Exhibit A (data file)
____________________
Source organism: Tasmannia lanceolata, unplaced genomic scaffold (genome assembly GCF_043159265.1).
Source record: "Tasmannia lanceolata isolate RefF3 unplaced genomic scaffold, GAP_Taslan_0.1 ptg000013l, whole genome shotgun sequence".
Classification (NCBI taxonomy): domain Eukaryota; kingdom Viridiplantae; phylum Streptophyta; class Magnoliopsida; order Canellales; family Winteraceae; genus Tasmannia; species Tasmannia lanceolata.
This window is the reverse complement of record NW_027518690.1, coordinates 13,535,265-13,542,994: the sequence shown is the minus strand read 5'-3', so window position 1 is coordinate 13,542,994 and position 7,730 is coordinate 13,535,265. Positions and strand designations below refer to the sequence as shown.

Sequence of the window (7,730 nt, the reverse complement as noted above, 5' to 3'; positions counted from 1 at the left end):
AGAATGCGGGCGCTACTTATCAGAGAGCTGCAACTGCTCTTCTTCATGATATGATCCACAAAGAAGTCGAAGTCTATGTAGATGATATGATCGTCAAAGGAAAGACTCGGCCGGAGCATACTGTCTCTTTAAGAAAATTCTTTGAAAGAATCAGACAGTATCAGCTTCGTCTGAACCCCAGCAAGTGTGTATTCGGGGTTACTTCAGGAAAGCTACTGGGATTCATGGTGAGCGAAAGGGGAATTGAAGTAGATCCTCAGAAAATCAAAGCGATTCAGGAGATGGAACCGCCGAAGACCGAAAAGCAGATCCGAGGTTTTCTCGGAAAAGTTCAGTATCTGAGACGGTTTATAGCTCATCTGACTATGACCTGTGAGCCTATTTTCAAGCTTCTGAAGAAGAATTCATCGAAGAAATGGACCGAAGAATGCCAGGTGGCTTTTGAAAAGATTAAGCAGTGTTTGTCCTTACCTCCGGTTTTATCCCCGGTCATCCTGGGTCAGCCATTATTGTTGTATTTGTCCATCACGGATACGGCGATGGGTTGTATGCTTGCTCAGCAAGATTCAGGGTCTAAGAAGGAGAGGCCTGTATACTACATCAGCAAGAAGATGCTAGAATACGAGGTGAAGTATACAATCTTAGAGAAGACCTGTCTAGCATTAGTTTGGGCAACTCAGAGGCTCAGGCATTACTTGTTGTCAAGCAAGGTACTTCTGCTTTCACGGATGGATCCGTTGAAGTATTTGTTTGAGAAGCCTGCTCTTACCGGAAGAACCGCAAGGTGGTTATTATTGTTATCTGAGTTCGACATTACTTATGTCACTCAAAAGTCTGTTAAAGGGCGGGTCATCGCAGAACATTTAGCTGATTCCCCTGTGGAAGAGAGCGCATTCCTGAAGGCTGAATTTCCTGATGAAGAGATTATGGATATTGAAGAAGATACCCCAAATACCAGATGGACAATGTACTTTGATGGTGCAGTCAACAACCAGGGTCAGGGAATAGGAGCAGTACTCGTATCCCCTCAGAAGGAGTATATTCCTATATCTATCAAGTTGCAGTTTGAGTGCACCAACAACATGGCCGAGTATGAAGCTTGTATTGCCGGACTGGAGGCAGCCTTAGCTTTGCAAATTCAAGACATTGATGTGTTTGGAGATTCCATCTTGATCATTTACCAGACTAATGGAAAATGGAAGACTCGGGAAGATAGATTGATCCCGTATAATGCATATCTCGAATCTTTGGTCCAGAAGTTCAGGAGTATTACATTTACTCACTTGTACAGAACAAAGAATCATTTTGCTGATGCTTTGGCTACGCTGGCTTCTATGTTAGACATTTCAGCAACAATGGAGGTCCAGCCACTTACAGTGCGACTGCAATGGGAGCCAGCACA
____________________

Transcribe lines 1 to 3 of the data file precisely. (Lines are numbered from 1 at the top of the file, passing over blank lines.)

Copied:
Source organism: Tasmannia lanceolata, unplaced genomic scaffold (genome assembly GCF_043159265.1).
Source record: "Tasmannia lanceolata isolate RefF3 unplaced genomic scaffold, GAP_Taslan_0.1 ptg000013l, whole genome shotgun sequence".
Classification (NCBI taxonomy): domain Eukaryota; kingdom Viridiplantae; phylum Streptophyta; class Magnoliopsida; order Canellales; family Winteraceae; genus Tasmannia; species Tasmannia lanceolata.